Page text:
The word pride fits perfectly when it comes to Heather, and when Oprah Winfrey was looking for a song to sum up the work she’d been striving to achieve over her twenty year career, Heather somehow managed to squeeze in a trip across the Atlantic to perform on the show
right in the middle of her last UK tour with M People. “If Oprah calls, you go!” she laughs, adding, “the first lady of chat was very sweet to me.
“She’s someone I really do admire. Oprah’s a self-made woman, wise, open and honest about her experience and who she is. She claimed herself, she’s made a positive out of all the negative things that have happened in her life. You don’t forget the negative because it’s an experience that you’ve had but you musn’t let it take over your entire psyche or life.”
“Proud, is a song that I wrote for myself to say not all triumphs are outward and experienced by the masses, some triumphs are inward and experienced sometimes by only oneself but it
doesn’t mean they are less triumphant. Many people would say I was successful making money being in a band for years, but success is not just about money. It was a success for
me to do something solo because I was at that stage where I could have just stayed comfortable but I decided I wasn’t in music to be comfortable, it’s about you knowing who you are.”
Another lady who Heather admires is the American writer and civil rights activist, Maya Angelou, “I had the opportunity to sing for her, she is someone I admired greatly, she said what ‘an experienced voice I had for one so young’, because I was young at the time. That’s the thing, as a female never feel ashamed to be experienced and use that experience. A man can go on anywhere with grey hair and rivets in his face and be considered distinguished, experienced and worldly and I want to take those words for older women, we too can be distinguished and real.”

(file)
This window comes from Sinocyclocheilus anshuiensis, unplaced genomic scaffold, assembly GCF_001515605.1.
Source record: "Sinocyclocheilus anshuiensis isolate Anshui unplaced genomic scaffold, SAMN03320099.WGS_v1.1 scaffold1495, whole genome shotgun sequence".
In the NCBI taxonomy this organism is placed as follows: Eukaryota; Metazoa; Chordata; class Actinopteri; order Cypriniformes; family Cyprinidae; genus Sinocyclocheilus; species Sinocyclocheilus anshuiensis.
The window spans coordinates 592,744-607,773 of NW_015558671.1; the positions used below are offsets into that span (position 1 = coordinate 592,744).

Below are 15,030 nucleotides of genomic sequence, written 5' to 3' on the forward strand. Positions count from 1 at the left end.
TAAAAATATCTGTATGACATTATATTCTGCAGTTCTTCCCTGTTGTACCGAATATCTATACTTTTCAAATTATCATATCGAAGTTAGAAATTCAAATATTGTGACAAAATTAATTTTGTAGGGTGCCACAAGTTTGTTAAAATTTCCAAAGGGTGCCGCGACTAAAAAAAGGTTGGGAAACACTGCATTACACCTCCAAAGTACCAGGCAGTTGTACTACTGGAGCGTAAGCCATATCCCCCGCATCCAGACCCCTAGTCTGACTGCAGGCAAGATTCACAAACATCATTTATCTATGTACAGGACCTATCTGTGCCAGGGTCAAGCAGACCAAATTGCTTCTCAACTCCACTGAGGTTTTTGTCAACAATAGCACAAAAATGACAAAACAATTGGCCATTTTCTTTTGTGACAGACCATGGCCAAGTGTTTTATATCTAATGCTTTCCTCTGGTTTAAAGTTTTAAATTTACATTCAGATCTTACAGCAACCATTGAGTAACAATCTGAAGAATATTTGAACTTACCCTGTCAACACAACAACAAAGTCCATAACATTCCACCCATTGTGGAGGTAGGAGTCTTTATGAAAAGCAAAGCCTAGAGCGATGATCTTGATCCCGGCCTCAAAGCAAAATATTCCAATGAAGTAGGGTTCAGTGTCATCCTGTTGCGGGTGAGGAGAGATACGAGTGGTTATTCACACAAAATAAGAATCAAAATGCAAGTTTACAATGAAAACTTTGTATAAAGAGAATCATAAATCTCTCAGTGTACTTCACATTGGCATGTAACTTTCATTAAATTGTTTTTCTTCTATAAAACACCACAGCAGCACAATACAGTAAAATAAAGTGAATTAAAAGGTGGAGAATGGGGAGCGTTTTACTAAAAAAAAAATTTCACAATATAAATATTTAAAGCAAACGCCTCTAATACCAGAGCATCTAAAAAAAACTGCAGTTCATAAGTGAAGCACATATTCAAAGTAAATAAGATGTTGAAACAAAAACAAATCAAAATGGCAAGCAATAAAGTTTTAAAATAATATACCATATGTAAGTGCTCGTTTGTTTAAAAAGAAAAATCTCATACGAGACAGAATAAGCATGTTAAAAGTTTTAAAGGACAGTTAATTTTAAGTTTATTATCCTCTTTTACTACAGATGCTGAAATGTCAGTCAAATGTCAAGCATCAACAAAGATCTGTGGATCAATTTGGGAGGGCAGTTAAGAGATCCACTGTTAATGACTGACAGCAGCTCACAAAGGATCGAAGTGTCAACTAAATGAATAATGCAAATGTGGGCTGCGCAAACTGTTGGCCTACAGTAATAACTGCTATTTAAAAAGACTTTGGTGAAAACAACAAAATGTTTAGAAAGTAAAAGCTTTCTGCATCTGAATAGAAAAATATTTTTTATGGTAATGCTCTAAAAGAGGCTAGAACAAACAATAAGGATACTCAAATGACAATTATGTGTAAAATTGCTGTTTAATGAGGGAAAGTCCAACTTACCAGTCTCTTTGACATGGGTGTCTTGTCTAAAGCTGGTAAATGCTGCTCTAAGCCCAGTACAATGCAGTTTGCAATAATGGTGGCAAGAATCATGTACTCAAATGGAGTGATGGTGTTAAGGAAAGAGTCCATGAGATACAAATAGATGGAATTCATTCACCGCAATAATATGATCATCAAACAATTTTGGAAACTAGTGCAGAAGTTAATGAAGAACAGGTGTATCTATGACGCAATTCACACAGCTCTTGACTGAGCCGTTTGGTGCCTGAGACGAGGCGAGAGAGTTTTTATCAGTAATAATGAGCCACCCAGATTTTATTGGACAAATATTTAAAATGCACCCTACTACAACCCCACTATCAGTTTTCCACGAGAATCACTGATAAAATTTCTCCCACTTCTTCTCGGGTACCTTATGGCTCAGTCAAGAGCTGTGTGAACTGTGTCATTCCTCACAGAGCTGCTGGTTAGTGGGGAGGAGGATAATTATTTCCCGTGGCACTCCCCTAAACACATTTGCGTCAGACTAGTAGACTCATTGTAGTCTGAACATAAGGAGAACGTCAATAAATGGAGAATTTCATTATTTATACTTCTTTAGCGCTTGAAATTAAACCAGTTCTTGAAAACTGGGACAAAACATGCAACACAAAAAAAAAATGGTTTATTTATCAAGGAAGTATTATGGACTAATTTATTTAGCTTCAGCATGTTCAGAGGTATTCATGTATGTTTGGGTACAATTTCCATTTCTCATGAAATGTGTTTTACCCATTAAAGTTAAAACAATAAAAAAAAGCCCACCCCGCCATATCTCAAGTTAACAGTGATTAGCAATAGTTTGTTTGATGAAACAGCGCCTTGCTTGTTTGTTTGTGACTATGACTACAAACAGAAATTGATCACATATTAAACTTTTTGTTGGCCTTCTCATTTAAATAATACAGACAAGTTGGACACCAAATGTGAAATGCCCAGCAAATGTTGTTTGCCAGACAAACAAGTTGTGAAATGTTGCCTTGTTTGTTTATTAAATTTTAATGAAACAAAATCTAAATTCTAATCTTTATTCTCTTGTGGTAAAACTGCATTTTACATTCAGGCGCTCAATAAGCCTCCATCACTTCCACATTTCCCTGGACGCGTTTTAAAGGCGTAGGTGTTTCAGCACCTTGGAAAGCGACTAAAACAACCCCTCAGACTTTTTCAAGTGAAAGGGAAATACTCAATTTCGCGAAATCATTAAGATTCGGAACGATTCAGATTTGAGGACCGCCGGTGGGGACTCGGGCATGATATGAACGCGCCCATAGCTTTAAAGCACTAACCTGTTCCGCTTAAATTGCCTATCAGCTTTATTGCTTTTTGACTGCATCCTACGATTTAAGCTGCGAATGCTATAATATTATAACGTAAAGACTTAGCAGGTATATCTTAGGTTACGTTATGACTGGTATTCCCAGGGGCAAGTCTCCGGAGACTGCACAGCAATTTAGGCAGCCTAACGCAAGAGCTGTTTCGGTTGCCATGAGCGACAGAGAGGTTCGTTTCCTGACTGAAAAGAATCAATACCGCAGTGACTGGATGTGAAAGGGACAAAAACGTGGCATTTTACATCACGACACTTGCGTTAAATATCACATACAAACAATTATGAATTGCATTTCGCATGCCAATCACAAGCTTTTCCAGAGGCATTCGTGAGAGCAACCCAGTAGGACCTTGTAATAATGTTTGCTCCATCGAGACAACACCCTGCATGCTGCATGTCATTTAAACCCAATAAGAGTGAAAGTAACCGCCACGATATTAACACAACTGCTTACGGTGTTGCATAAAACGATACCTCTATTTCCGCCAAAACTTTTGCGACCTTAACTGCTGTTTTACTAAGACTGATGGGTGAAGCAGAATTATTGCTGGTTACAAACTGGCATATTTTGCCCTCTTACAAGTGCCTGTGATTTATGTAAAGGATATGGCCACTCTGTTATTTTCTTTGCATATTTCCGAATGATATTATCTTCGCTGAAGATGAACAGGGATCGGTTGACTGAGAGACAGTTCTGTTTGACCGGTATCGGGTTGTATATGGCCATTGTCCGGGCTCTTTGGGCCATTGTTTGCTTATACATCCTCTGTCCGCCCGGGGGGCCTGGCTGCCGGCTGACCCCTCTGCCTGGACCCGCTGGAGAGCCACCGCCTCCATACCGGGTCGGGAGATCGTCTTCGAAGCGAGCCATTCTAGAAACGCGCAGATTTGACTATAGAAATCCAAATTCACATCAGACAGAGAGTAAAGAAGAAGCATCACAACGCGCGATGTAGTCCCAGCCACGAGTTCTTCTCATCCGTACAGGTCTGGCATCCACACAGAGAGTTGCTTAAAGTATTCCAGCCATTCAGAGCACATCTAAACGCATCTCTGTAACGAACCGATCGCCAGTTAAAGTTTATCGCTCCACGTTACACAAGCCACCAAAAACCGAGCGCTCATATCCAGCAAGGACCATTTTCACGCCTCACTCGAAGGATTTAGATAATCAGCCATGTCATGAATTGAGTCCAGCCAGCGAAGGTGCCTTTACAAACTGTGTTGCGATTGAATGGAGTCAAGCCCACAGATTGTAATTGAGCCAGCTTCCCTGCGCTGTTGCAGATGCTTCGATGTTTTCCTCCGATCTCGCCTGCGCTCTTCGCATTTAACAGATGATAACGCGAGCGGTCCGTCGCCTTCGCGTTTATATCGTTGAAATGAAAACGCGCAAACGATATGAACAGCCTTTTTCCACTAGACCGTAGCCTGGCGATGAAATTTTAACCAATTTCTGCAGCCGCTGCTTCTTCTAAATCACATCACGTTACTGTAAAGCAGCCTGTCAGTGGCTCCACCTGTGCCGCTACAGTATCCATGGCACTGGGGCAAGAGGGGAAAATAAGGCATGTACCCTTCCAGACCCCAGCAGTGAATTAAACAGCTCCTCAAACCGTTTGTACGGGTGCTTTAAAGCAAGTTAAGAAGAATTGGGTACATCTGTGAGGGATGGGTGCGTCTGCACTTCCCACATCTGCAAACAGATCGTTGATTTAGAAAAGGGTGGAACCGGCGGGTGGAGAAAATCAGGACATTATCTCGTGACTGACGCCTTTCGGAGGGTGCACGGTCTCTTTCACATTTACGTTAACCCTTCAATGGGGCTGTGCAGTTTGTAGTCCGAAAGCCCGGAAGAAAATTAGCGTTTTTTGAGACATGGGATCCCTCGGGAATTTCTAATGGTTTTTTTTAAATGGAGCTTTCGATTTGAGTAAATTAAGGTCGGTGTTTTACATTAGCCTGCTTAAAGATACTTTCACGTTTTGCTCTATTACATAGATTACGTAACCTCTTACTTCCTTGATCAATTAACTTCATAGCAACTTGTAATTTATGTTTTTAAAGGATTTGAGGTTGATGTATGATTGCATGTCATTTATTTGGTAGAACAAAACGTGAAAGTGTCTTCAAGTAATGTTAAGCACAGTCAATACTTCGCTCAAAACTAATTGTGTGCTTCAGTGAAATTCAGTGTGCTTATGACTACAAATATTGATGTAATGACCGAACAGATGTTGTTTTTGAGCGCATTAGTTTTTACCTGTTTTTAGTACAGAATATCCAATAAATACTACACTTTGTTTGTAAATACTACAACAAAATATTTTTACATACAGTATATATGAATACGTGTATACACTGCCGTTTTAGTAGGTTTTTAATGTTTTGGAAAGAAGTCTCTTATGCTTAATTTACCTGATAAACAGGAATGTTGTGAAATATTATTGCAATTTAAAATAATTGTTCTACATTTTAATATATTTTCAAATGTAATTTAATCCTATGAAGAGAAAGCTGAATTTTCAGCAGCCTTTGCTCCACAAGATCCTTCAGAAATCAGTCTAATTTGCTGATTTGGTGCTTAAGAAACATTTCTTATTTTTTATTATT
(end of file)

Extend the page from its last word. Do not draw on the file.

So, what gives Heather the impetus to keep moving forward, to keep challenging herself, to keep trying new things and not resting on her laurels? “If you got the feeling I do when I sing,” she smiles, “you’d understand”.
I’VE LEARNT TO ‘OWN MYSELF’, TO CLAIM MYSELF AND MY POWER
“My voice gives me joy and pleasure and I find it so liberating and freeing being able to sing full time. It was more the feeling singing gave to me. My voice has grown with me and is now stronger.”
Heather talks about experience, about ‘claiming herself ’, but I’m curious to discover how, despite being 53 years old, she looks younger than she did 25 years ago. I know she’s a vegan who enjoys exercise, I know she’s particular – she likes to have white flowers and dark chocolate in her dressing room, she doesn’t smoke, she doesn’t drink, she doesn’t curse, as she says: “I don’t swear or raise my voice. I’ve navigated the world enough to learn how to give a good put down.”
She’s verging on being angelic. Is she real? Is she ever naughty? Does she have any vices? Is she ever tempted to throw a bacon buttie down her neck and wash it down with a litre of red wine?
“There are lots of ways to be naughty, it doesn’t have to include food!” She giggles. “You are limiting yourself if all your naughtiness is in food and drink!”
Maybe, she’s not that angelic… the little devil!